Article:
Configuring Salesforce.com is easy. We agree! Configuring it without comprehensive planning and documentation can lead to trouble.
It’s a game played around the world in which one person whispers a message to another, which is passed through a line of people until the last player announces the message to the entire group. Errors typically accumulate in the retellings, so the statement announced by the last player differs significantly, and often amusingly, from the one uttered by the first. Reasons for changes include anxiousness or impatience, erroneous corrections, and that some players may deliberately alter what is being said to guarantee a changed message by the end of the line.
Deploying Salesforce without a business process review is like playing telephone with your organization. An executive says “this is how we do it” and the administrator interprets that in Salesforce.com. A user whispers “well, this is how we actually do it“, so the administrator makes a slight change to a sales process, adds a field or changes a security setting. The manager says “that’s interesting, can you do this also?” resulting in another change. As Salesforce.com is released to your organization, there is no clear definition of the process and your organization either 1) settles for what they get and define an obscure phase 2 roll-out to come, or 2) no one is happy and its not very amusing.
Our approach to deploying an enterprise instance of Salesforce.com is to analyze the business process to be conveyed into Salesforce.com and illustrate that process in two diagrams that clearly define the process “on paper.” Our mantra is if you can define it on paper, you can deploy it online. Success in Salesforce.com is achieved by planning, planning, planning then configuring Salesforce.com to meet your specified needs.
A Business Process Review (BPR) defines your business in a group setting that is inclusive of key decision makers. During a “white-board” session, we define the lifecycle of the process you are seeking to manage in Salesforce.com. This can be a sales & marketing process, a service process or operational process.
We define the role of staff in process, how information flows, database management, and anything else discovered during the BPR process. The result of this process is a swim-lane analysis of the process by role.
The swim lane flowchart illustrates processes and decisions that are grouped visually by placing them in lanes. Parallel lines divide the chart into lanes, with one lane for each person, group or subprocess. Lanes are labelled to show how the chart is organized.
In the accompanying example, the vertical direction represents the sequence of events in the overall process, while the horizontal divisions depict what subprocess is performing that step. Arrows between the lanes represent how information or material is passed between the subprocesses.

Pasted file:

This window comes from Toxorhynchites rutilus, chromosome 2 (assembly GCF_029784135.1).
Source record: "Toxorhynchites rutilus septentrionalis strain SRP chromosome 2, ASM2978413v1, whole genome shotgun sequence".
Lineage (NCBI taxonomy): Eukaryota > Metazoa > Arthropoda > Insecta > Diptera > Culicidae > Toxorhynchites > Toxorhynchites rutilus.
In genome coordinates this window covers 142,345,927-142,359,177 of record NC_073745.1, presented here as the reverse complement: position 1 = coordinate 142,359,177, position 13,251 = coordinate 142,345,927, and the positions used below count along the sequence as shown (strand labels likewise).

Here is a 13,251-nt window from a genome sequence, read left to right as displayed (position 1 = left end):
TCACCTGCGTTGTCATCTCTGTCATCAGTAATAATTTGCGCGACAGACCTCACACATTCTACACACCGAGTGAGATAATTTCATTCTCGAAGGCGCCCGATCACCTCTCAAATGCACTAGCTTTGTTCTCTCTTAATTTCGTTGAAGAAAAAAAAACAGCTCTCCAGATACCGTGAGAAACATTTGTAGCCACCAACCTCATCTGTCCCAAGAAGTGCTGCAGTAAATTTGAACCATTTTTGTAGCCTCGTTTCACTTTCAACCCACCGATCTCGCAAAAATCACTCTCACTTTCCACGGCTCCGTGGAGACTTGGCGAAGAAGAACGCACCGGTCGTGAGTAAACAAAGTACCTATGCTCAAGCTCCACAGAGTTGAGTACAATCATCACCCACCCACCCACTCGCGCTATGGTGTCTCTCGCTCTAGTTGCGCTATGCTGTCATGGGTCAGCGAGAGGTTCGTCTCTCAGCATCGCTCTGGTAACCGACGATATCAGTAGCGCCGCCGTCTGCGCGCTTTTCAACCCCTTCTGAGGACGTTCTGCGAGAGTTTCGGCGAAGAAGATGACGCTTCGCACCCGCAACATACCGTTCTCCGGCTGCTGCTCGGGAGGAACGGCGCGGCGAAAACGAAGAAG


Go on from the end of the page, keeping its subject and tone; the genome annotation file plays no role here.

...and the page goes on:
When used to diagram a business process involving more than one department, swimlanes often serve to clarify not only the steps and who is responsible for each one, but also how delays, mistakes or cheating are most likely to occur. Often, Salesforce.com implementations fail because there is lack of consensus in a process or that process is not clearly defined. An outcome of this process is clarity which streamlines the implementation or re-engineering of Salesforce.com for your business.
Once we define the process in terms of the swim lanes, we will review the overall system architecture and produce a system architecture diagram commonly referred to as an Entity Relationship Diagram (ERD). It is a database design tool that provides graphical representation of database tables, the columns in tables and the relationships between tables inclusive of Salesforce.com and any other databases.
The accompanying sample ERD illustrates how data and systems coexist in a complex implementation of Salesforce.com. The “red” shaded boxes are standard Salesforce.com data tables, and the polygons are external databases.
These diagrams are supported by written materials that define the process and architecture in terms that Salesforce.com Administrators and engineers can configure the system to meet the agreed upon needs. Once we define it, we can deploy it. Our ERD uses Business Process Model Notation as a standard.
Business Process Model Notation (BPMN) is a graphical representation for specifying business processes in a business process model. Business Process Management Initiative (BPMI) developed BPMN, which has been maintained by the Object Management Group since the two organizations merged in 2005. As of March 2011, the current version of BPMN is 2.0 and includes notational information and execution semantics.
The Business Process Review including swimlane analysis and BPMN has broader value than establishing the groundrules for an enterprise deployment of Salesforce.com. The process may be used for training, business planning and ISO certification.
As a professional services organization, Avideon’s role is to fully understand your business process, and convey that process into Salesforce.com based on best practices. Avideon can set that foundation and be available to respond to your needs as they evolve.